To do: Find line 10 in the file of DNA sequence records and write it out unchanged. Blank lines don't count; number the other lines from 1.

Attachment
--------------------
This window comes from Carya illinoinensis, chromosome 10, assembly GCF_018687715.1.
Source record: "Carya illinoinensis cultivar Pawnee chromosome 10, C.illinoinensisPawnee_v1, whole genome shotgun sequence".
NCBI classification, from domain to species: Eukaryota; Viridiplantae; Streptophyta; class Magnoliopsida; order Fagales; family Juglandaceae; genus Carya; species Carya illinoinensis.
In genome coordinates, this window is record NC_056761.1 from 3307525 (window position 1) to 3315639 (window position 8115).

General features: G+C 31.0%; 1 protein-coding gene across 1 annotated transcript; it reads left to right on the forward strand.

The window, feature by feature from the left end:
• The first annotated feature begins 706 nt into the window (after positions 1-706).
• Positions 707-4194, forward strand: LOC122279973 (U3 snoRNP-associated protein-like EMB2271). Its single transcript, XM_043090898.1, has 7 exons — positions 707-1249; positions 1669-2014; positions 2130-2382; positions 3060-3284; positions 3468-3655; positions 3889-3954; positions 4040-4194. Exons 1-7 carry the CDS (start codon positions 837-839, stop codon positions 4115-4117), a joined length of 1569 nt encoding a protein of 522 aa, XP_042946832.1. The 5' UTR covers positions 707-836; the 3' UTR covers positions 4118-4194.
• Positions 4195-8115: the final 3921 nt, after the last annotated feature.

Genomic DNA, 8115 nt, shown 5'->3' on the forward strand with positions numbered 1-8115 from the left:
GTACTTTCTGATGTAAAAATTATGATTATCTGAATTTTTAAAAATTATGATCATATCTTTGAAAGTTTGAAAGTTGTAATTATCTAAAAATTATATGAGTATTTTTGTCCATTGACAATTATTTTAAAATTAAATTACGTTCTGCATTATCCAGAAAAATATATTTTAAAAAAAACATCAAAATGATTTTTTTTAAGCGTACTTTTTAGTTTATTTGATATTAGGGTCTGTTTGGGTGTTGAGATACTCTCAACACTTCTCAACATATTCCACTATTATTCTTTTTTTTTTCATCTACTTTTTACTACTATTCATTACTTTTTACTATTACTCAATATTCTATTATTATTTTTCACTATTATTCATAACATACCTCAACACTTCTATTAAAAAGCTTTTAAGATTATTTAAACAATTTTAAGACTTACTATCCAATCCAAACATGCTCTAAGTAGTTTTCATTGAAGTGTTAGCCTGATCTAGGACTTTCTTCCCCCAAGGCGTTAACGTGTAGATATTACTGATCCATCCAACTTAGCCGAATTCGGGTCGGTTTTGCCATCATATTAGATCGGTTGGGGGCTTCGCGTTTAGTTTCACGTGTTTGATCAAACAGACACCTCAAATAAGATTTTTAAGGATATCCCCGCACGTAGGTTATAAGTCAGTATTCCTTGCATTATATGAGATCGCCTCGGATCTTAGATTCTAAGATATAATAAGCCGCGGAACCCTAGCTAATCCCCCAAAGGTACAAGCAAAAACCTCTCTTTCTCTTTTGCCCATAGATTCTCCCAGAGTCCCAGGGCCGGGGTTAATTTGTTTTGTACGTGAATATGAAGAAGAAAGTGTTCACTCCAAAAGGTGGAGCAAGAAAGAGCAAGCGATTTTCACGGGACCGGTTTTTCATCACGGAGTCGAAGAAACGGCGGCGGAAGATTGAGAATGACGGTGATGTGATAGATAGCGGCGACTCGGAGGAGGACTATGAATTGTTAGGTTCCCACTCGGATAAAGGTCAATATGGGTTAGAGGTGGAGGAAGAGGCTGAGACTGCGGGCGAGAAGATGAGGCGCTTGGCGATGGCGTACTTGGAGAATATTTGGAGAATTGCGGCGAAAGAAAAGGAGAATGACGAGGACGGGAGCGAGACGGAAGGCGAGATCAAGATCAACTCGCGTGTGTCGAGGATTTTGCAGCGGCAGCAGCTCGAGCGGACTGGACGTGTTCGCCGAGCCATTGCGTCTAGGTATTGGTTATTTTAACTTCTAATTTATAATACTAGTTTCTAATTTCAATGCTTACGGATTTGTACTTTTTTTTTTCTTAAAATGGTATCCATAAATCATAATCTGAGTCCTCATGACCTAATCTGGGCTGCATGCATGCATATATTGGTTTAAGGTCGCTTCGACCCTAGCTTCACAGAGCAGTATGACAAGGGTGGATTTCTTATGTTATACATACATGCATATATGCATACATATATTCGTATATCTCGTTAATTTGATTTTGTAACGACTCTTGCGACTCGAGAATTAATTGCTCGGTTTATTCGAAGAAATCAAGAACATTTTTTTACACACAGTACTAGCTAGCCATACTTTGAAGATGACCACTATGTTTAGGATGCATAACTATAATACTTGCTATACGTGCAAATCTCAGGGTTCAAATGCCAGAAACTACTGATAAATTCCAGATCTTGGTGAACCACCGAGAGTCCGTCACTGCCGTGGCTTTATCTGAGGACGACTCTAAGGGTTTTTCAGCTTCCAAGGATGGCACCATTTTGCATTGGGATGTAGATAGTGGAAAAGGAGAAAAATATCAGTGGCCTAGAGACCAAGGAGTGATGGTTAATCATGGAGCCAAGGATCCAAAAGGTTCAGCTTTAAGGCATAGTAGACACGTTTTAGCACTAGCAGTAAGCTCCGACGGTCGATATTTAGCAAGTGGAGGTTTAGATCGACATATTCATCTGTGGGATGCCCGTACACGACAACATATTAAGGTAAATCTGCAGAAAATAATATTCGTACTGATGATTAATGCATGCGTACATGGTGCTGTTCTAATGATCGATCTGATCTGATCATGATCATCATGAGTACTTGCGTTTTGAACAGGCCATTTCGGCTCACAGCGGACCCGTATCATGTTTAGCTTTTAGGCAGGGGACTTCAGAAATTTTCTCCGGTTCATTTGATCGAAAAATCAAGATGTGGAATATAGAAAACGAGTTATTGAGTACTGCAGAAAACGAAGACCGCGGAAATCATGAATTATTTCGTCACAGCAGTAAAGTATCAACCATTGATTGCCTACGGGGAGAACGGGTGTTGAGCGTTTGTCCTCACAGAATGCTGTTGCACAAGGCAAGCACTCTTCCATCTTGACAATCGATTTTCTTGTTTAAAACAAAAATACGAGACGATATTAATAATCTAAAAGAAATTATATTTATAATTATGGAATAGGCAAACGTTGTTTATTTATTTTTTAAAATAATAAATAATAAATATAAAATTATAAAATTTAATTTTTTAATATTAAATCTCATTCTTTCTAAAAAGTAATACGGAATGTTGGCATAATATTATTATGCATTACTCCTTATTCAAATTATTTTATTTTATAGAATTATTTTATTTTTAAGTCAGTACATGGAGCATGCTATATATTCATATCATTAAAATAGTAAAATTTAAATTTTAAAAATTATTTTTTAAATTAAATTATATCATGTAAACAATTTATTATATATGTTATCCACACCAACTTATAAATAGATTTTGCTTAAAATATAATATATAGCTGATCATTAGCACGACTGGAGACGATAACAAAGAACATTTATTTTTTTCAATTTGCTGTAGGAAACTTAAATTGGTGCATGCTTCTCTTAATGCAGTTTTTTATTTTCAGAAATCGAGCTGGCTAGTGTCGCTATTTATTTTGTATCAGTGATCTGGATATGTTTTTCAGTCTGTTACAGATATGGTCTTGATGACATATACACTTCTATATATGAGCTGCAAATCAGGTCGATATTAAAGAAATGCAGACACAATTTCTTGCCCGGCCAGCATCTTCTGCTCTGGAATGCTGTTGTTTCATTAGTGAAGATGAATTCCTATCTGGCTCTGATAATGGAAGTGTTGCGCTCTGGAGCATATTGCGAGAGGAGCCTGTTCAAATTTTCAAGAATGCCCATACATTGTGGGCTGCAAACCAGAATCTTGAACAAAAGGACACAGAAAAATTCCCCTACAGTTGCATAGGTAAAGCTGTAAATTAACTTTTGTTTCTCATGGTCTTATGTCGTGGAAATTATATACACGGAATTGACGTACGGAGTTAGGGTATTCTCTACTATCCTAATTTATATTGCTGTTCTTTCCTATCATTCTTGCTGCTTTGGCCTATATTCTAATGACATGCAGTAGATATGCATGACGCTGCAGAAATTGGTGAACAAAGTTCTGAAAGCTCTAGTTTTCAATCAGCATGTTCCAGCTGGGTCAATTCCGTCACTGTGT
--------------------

Genomic DNA, 8115 nt, shown 5'->3' on the forward strand with positions numbered 1-8115 from the left: